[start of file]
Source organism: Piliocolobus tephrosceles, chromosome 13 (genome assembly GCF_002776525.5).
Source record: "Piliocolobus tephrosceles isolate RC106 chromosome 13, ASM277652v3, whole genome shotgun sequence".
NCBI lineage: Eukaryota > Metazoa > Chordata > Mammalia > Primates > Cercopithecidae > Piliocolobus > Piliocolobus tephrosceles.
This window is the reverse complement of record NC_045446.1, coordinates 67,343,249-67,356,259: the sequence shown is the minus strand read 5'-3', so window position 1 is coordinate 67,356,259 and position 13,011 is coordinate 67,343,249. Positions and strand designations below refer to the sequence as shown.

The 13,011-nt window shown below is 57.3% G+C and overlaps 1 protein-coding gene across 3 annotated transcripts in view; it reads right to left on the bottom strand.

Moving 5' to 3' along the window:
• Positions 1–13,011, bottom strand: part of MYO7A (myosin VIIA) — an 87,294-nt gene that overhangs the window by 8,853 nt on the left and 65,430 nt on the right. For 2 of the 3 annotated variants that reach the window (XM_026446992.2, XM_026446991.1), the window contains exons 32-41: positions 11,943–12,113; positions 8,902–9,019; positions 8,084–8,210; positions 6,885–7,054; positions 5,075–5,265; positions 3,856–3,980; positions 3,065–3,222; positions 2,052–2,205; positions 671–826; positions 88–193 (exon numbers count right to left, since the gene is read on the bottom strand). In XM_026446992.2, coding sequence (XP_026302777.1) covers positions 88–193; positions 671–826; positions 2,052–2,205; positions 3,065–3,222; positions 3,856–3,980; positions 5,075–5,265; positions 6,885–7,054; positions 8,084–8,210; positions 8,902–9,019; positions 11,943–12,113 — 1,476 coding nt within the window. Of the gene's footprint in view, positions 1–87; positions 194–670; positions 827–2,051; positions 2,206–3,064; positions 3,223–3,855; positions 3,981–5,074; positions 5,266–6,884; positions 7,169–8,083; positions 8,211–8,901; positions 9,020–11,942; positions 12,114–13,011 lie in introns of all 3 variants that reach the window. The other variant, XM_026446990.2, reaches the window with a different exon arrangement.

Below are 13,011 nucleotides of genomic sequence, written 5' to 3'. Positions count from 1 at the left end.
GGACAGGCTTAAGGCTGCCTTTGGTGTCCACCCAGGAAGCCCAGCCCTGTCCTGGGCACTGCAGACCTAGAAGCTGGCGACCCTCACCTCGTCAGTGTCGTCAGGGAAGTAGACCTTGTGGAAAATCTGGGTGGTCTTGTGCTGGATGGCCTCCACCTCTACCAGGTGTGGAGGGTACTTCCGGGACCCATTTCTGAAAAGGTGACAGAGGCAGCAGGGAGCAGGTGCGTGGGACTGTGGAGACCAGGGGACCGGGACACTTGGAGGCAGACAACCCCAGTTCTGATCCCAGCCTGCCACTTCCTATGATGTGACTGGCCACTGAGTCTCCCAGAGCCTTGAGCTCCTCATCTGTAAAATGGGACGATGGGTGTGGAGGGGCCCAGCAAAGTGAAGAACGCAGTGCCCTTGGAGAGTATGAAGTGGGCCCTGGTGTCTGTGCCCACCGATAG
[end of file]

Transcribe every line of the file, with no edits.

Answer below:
Source organism: Piliocolobus tephrosceles, chromosome 13 (genome assembly GCF_002776525.5).
Source record: "Piliocolobus tephrosceles isolate RC106 chromosome 13, ASM277652v3, whole genome shotgun sequence".
NCBI lineage: Eukaryota > Metazoa > Chordata > Mammalia > Primates > Cercopithecidae > Piliocolobus > Piliocolobus tephrosceles.
This window is the reverse complement of record NC_045446.1, coordinates 67,343,249-67,356,259: the sequence shown is the minus strand read 5'-3', so window position 1 is coordinate 67,356,259 and position 13,011 is coordinate 67,343,249. Positions and strand designations below refer to the sequence as shown.

The 13,011-nt window shown below is 57.3% G+C and overlaps 1 protein-coding gene across 3 annotated transcripts in view; it reads right to left on the bottom strand.

Moving 5' to 3' along the window:
• Positions 1–13,011, bottom strand: part of MYO7A (myosin VIIA) — an 87,294-nt gene that overhangs the window by 8,853 nt on the left and 65,430 nt on the right. For 2 of the 3 annotated variants that reach the window (XM_026446992.2, XM_026446991.1), the window contains exons 32-41: positions 11,943–12,113; positions 8,902–9,019; positions 8,084–8,210; positions 6,885–7,054; positions 5,075–5,265; positions 3,856–3,980; positions 3,065–3,222; positions 2,052–2,205; positions 671–826; positions 88–193 (exon numbers count right to left, since the gene is read on the bottom strand). In XM_026446992.2, coding sequence (XP_026302777.1) covers positions 88–193; positions 671–826; positions 2,052–2,205; positions 3,065–3,222; positions 3,856–3,980; positions 5,075–5,265; positions 6,885–7,054; positions 8,084–8,210; positions 8,902–9,019; positions 11,943–12,113 — 1,476 coding nt within the window. Of the gene's footprint in view, positions 1–87; positions 194–670; positions 827–2,051; positions 2,206–3,064; positions 3,223–3,855; positions 3,981–5,074; positions 5,266–6,884; positions 7,169–8,083; positions 8,211–8,901; positions 9,020–11,942; positions 12,114–13,011 lie in introns of all 3 variants that reach the window. The other variant, XM_026446990.2, reaches the window with a different exon arrangement.

Below are 13,011 nucleotides of genomic sequence, written 5' to 3'. Positions count from 1 at the left end.
GGACAGGCTTAAGGCTGCCTTTGGTGTCCACCCAGGAAGCCCAGCCCTGTCCTGGGCACTGCAGACCTAGAAGCTGGCGACCCTCACCTCGTCAGTGTCGTCAGGGAAGTAGACCTTGTGGAAAATCTGGGTGGTCTTGTGCTGGATGGCCTCCACCTCTACCAGGTGTGGAGGGTACTTCCGGGACCCATTTCTGAAAAGGTGACAGAGGCAGCAGGGAGCAGGTGCGTGGGACTGTGGAGACCAGGGGACCGGGACACTTGGAGGCAGACAACCCCAGTTCTGATCCCAGCCTGCCACTTCCTATGATGTGACTGGCCACTGAGTCTCCCAGAGCCTTGAGCTCCTCATCTGTAAAATGGGACGATGGGTGTGGAGGGGCCCAGCAAAGTGAAGAACGCAGTGCCCTTGGAGAGTATGAAGTGGGCCCTGGTGTCTGTGCCCACCGATAG